Peter Lorre also branched out (without Greenstreet) into comedy with the role of Dr. Einstein in Arsenic and Old Lace, filmed by director Frank Capra in 1941, released in 1944, and starring Cary Grant and Raymond Massey. In 1941, Peter Lorre became a naturalized citizen of the United States.
Writing in 1944, film critic Manny Farber described what he called Lorre’s “double-take job,” a characteristic dramatic flourish “where the actor’s face changes rapidly from laughter, love or a security that he doesn’t really feel to a face more sincerely menacing, fearful or deadpan.”
After World War II, Peter Lorre’s acting career in Hollywood experienced a downturn, whereupon he concentrated on radio and stage work. In Germany he co-wrote, directed and starred in Der Verlorene (The Lost One) (1951), a critically acclaimed art film in the film noir style. He then returned to the United States where he appeared as a character actor in television and feature films, often spoofing his ‘creepy’ image.
In 1954, he was the first actor to play a James Bond villain when he portrayed Le Chiffre in a television adaptation of Casino Royale, opposite Barry Nelson as an American James Bond. (In the spoof-film version of Casino Royale, British comedian Ronnie Corbett comments that SMERSH includes among its agents not only Le Chiffre, but also “Peter Lorre and Bela Lugosi”.) Also in 1954, Peter Lorre starred alongside Kirk Douglas and James Mason in 20,000 Leagues under the Sea.
A famous story is told in Hollywood that in 1956, both Lorre and Vincent Price attended Bela Lugosi’s funeral. According to Price, Lorre asked him “Do you think we should drive a stake through his heart just in case?” However, according to Lugosi biographers Arthur Lennig and Gary Don Rhodes, neither actor attended Lugosi’s funeral.
In 1959, Lorre appeared in NBC’s espionage drama Five Fingers, starring David Hedison, in the episode “Thin Ice”. In the early 1960s he worked with Roger Corman on several low-budgeted, tongue-in-cheek, and very popular films. He appeared in a supporting role in the 1961 film, Voyage to the Bottom of the Sea. In 1961, he was interviewed on the NBC program Here’s Hollywood.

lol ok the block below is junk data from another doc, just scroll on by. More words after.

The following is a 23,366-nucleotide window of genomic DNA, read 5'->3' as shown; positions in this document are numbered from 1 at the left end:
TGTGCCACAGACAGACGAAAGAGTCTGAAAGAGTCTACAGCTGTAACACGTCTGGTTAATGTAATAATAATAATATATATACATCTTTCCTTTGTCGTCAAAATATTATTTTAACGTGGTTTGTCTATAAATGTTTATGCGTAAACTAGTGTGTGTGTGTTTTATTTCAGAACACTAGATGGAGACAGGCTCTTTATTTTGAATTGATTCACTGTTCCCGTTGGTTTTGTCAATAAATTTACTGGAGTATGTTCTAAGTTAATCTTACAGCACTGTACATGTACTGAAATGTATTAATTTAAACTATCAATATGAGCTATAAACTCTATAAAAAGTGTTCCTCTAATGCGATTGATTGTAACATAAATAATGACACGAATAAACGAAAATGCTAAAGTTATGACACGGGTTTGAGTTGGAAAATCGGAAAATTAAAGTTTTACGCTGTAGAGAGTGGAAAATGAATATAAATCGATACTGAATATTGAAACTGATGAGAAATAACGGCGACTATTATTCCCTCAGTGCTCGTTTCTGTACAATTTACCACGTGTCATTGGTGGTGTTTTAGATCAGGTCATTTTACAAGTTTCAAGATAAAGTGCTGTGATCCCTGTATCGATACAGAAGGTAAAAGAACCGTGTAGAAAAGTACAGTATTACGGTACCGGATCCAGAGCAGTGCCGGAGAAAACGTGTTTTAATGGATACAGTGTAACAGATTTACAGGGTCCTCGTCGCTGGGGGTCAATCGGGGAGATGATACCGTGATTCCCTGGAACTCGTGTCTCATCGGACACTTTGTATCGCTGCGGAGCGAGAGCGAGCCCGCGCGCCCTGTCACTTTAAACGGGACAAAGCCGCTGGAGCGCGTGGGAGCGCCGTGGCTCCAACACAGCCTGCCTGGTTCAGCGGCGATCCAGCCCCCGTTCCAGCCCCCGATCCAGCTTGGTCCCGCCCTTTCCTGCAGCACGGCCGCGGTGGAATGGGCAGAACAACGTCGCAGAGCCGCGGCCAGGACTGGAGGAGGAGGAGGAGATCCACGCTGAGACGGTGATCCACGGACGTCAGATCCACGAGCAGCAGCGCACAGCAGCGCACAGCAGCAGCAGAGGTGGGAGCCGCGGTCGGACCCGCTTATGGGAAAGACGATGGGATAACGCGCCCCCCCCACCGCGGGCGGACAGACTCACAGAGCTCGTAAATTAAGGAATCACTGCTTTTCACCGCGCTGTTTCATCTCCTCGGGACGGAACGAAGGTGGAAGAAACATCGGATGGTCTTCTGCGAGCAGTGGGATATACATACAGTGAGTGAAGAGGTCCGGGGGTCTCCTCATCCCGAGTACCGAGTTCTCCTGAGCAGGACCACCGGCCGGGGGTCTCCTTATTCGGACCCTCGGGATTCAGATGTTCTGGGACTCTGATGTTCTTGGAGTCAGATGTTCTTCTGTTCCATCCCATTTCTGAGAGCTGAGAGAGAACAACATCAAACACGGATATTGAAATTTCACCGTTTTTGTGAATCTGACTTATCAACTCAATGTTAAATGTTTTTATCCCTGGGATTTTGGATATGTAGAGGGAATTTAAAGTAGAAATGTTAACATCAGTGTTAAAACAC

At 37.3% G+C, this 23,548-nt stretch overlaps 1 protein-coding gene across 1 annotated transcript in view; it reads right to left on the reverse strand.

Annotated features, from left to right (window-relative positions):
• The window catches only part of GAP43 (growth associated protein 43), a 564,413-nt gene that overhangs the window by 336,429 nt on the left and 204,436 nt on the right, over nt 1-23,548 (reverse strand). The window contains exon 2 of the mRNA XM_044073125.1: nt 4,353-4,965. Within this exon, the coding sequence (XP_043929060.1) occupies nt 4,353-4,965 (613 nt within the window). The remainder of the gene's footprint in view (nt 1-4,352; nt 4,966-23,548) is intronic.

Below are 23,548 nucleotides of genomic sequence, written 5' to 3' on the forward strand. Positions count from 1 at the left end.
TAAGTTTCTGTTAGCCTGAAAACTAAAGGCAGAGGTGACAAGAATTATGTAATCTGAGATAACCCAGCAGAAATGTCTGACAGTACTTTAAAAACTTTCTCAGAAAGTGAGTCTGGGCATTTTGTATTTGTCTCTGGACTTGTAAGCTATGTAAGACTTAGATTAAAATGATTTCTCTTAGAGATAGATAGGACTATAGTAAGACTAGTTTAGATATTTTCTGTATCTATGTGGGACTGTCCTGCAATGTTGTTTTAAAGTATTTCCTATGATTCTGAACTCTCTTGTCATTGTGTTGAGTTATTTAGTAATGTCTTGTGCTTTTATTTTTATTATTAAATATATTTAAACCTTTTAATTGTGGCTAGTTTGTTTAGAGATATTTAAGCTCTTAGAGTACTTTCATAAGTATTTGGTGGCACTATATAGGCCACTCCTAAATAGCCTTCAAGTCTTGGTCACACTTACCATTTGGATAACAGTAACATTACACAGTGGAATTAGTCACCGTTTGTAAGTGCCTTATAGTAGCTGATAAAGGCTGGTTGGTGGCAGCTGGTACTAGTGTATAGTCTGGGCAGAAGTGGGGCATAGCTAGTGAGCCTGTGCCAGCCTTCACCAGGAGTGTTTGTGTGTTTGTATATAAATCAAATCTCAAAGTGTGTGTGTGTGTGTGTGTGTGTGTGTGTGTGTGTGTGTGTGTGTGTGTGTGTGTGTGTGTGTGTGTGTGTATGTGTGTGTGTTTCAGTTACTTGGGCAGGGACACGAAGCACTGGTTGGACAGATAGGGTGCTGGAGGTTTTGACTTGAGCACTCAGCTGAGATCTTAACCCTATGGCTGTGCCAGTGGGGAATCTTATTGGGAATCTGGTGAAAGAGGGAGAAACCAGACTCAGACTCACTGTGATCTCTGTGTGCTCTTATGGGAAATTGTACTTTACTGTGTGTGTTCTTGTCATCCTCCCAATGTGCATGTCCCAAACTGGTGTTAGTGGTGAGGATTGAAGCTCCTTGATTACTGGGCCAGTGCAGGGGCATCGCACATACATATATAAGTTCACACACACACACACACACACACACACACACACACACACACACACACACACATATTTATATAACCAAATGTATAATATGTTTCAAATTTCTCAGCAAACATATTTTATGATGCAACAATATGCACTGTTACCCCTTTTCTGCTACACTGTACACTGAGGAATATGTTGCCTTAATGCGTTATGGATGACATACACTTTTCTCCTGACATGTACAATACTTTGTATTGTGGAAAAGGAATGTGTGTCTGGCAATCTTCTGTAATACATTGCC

Marriages and family of Peter Lorre
In 1963 actor Eugene Weingand, who was unrelated to Lorre, attempted to trade on his slight resemblance to the actor by changing his name to “Peter Lorie”, but his petition was rejected by the courts. After Lorre’s death, however, he referred to himself as Lorre’s son. The incident was dramatized in Peter Lorre vs. Peter Lorre, a 45-minute radio play written/produced by Michael Button, directed by Toby Swift and broadcast on BBC Radio 4’s Afternoon Play on 10 May 2010. The cast starred Stephen Greif as Peter Lorre, Peter Marinker as Lester Salkow, Kerry Shale as Robert Shutan, John Chancer as Curtis Gemmil, Helen Longworth, Kenneth Collard, Nathan Osgood and John Rowe.
Health and death of Peter Lorre
Peter Lorre had suffered for years from chronic gallbladder troubles, for which doctors had prescribed morphine. Lorre became trapped between the constant pain and addiction to morphine to ease the problem. It was during the period of the Moto films that Lorre struggled and overcame his addiction.
Abruptly gaining a hundred pounds in a very short period and never fully recovering from his addiction to morphine, Lorre suffered many personal and career disappointments in his later years. He died in 1964 of a stroke. Lorre’s body was cremated and his ashes were interred at the Hollywood Forever Cemetery in Hollywood. Vincent Price read the eulogy at his funeral.
Lorre has a star on the Hollywood Walk of Fame, at 6619 Hollywood Boulevard.
Courtesy of Wikipedia